DataSheet_1_Low-Intensity Pulsed Ultrasound Alleviates Hypoxia-Induced Chondrocyte Damage in Temporomandibular Disorders by Modulating the Hypoxia-Inducible Factor Pathway.doc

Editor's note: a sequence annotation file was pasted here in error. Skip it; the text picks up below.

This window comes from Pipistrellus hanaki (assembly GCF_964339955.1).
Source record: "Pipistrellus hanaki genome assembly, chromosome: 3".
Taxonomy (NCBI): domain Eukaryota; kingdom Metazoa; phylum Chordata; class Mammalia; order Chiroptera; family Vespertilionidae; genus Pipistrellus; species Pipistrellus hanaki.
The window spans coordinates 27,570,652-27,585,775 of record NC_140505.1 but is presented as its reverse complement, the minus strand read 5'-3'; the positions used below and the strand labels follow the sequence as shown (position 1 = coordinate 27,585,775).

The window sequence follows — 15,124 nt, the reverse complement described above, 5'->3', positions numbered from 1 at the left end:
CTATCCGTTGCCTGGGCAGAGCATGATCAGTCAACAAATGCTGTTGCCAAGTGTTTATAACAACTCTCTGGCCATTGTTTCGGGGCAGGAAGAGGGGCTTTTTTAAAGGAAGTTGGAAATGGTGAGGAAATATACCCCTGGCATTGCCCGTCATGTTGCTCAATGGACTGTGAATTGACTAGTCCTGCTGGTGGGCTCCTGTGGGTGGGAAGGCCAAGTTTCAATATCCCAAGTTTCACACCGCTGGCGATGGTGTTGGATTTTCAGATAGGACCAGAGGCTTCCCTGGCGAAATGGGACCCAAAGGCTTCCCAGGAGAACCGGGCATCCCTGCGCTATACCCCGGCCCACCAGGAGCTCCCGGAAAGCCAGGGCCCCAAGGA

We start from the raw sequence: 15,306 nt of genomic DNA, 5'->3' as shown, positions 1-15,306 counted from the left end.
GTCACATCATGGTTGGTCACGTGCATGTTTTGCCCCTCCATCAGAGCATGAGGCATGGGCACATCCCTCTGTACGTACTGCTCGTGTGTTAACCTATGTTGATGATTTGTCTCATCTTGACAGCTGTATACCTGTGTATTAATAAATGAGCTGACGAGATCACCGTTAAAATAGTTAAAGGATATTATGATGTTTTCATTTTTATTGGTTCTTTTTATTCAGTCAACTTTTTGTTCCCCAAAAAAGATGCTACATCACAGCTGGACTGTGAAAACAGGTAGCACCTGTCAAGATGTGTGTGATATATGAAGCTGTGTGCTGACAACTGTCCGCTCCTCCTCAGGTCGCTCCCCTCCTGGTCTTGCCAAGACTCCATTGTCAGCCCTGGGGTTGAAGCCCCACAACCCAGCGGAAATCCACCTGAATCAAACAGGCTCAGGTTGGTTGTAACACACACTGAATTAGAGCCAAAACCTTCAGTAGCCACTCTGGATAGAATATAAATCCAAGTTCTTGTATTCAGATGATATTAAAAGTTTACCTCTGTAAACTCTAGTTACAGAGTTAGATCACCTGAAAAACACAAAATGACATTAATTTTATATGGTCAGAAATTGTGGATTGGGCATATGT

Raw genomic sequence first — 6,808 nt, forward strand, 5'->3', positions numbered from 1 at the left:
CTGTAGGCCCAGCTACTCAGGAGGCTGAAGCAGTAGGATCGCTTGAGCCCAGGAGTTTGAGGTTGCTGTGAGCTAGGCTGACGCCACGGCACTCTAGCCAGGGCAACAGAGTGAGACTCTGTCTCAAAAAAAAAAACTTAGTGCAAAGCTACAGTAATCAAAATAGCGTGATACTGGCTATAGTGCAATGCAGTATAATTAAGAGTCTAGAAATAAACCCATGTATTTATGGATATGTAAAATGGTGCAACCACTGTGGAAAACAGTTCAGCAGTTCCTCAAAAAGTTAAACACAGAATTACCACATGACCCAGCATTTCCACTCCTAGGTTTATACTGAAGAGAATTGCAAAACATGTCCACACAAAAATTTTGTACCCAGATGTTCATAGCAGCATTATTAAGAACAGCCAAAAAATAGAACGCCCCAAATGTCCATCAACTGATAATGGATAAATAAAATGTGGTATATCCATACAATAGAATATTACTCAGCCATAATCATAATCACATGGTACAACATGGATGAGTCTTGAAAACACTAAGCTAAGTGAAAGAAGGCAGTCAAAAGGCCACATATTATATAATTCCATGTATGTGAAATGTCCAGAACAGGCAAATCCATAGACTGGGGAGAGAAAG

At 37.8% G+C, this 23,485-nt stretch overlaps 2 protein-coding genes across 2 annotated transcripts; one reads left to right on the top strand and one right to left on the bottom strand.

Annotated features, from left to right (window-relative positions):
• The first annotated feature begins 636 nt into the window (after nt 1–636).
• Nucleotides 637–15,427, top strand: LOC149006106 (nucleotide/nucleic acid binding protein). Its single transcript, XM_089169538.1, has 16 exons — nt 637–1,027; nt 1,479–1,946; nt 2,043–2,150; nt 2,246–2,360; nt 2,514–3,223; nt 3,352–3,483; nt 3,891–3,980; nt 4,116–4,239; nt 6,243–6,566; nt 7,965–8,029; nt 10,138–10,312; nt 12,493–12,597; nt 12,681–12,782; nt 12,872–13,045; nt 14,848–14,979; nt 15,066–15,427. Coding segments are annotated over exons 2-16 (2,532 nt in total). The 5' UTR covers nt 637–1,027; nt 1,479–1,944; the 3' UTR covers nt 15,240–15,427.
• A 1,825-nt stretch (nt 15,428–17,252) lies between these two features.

Temporomandibular disorders are a common cause of chronic pain in the orofacial region and have a complex and multi-factorial pathophysiology. Mechanical loading or inflammatory conditions have been shown to decrease oxygen tension within the joint cartilage and activate the hypoxia-inducible factor (HIF) pathway, which in turn aggravates the pathological processes underlying temporomandibular joint (TMJ) disorders. We previously showed that low-intensity pulsed ultrasound (LIPUS) treatment effectively repairs TMJ injury induced by chronic sleep deprivation (CSD). Here, we explored the effects of LIPUS treatment on hypoxia-induced chondrocyte injury. We found that it effectively restored the proliferation capacity of mandibular chondrocytes under hypoxic conditions and lowered their rate of apoptosis. Chondrogenic capacity, as assessed by type II collagen levels, and mucin-positive areas were also significantly increased after LIPUS treatment. Levels of matrix metalloprotein-3 and interleukin-6 decreased in mandibular chondrocytes following this treatment, whereas the expression of tissue inhibitor of metalloproteinase-1 increased. We also found that HIF-1α expression was upregulated in mandibular chondrocytes under hypoxic conditions and was further enhanced by LIPUS treatment. Similarly, HIF-2α levels increased in mandibular chondrocytes under hypoxic conditions but decreased following LIPUS treatment. Subsequently, we established a CSD-induced TMJ injury model and found that LIPUS increased mucin-positive areas as well as HIF-1α expression and decreased HIF-2 level in the chondrocyte layer. Together, our results indicate that the protective effect of LIPUS on chondrocyte is partly associated with the HIF pathway.